"The risk of man-made earthquakes has been known for decades, and fracking poses far less risk than other technologies..." writes John Kemp about the various causes of induced earthquakes.
http://uk.mobile.reuters.com/article/idUKL5E8N59DQ20121205?irpc=932. The piece is thorough and well worth reading in full.
Kemp reminds that it has been understood and confirmed for decades that the injection of water under pressure can cause seismic events. He further states that geothermal energy has been associated with 25 low level earthquakes, hydroelectric reservoirs with 44, conventional oil and gas development with 38, and waste water injection with 11.
By comparison, Kemp asserts that fracking itself has caused at most 2 low level earthquakes--one near Blackpool, England and possibly in Oklahoma. My understanding is that the Blackpool earthquake is well documented as being caused by fracking itself but the Oklahoma event is not. On this basis, Kemp concludes that the act of fracking a well has the lowest level of seismic risk when compared to many other energy extraction or waste disposal activities.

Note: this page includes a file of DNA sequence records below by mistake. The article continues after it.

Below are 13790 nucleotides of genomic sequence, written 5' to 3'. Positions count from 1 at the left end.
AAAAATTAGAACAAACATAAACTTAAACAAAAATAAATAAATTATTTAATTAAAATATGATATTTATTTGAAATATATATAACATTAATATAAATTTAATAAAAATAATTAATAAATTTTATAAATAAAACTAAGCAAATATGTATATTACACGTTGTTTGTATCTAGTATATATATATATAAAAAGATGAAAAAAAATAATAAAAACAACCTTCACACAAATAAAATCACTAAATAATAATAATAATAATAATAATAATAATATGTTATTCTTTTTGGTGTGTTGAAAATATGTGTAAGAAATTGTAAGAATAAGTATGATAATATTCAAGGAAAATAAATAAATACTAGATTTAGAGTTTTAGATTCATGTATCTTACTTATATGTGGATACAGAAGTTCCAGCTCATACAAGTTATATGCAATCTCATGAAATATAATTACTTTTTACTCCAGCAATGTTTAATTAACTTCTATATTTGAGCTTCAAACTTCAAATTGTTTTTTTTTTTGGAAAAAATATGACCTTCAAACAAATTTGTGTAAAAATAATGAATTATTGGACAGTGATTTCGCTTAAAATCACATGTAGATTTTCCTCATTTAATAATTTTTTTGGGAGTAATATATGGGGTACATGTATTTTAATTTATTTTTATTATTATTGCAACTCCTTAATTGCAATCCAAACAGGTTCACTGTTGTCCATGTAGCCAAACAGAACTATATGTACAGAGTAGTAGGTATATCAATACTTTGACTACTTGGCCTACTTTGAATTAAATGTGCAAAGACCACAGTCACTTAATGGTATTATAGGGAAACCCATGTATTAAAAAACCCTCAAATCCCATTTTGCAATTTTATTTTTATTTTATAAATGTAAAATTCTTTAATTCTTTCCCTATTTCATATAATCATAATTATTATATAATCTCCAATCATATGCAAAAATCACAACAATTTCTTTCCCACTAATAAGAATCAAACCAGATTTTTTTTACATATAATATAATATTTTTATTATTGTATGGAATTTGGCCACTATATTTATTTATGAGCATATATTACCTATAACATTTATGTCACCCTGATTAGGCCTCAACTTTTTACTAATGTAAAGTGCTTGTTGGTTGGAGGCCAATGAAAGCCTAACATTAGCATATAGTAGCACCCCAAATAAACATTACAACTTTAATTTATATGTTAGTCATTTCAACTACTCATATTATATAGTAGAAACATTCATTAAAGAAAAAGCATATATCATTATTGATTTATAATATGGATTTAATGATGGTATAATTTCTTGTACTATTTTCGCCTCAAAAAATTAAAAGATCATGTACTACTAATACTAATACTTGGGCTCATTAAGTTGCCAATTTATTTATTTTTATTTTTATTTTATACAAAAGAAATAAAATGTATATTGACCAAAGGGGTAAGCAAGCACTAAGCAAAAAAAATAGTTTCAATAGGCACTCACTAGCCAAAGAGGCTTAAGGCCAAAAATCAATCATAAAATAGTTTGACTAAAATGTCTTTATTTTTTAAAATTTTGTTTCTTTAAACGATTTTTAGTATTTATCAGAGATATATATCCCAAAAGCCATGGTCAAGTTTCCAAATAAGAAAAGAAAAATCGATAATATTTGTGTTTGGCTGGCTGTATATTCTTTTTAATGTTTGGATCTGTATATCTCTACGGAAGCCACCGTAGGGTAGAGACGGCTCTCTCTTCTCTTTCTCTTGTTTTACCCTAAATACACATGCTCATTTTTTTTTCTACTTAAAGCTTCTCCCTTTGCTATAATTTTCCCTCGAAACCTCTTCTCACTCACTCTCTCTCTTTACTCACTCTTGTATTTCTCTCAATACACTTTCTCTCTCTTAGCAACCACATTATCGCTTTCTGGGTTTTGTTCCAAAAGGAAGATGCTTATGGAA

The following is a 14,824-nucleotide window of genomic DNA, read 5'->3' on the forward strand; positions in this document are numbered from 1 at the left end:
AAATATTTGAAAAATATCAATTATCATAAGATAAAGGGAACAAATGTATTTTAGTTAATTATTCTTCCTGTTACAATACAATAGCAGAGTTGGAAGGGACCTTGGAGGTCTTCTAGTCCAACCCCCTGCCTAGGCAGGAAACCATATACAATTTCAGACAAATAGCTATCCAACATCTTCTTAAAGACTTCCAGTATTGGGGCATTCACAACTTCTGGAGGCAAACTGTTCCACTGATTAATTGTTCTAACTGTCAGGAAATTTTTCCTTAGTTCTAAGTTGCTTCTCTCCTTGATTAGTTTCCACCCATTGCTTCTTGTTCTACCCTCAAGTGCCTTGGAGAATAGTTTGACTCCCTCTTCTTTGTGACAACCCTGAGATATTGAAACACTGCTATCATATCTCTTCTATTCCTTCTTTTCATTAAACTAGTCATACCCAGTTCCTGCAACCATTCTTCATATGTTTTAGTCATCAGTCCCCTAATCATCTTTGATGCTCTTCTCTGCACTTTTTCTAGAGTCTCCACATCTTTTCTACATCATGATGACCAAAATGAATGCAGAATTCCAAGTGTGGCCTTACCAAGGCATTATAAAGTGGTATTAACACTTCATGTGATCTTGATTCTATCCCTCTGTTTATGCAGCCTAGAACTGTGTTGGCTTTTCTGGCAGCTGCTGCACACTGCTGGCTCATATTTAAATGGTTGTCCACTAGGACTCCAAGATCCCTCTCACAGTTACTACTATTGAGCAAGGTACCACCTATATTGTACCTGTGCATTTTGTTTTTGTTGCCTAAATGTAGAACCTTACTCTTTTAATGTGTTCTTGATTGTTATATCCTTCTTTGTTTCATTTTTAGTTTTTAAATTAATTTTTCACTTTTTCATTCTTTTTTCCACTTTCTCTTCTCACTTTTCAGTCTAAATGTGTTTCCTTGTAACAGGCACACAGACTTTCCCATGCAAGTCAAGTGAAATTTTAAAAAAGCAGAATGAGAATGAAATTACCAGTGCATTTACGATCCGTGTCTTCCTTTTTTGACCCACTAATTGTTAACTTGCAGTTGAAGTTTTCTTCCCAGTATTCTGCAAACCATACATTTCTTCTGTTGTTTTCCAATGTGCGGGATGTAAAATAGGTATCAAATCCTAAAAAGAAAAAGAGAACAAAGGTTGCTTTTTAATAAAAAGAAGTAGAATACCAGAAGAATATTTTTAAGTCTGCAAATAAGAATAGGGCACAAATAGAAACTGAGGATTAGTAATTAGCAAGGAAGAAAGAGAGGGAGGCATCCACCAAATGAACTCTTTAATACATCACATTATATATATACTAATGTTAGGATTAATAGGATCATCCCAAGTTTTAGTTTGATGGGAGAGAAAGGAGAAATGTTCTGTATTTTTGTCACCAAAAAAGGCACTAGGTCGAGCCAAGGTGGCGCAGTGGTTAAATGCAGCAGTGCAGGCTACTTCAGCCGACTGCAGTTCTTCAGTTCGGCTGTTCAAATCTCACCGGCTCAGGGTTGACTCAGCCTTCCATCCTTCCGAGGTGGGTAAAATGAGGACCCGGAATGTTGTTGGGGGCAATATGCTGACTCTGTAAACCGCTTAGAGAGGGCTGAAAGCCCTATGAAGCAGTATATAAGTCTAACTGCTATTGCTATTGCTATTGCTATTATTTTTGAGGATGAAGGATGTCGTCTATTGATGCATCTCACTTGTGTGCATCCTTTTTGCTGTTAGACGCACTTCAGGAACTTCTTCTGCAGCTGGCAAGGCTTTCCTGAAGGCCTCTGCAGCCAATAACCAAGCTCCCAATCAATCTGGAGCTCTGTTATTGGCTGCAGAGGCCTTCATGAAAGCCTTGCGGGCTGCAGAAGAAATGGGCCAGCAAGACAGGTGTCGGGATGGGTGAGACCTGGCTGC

Induced seismicity or man-caused earthquakes is another long-standing reality of the modern world that drew next to no attention, until fracking captivated public attention. And paying attention to the various causes of induced earthquakes is a good thing, as these risks exist and can be lowered by better planning and siting.
And reducing the risks of induced seismic activity should be required no matter whether the activity involves shale gas production or not.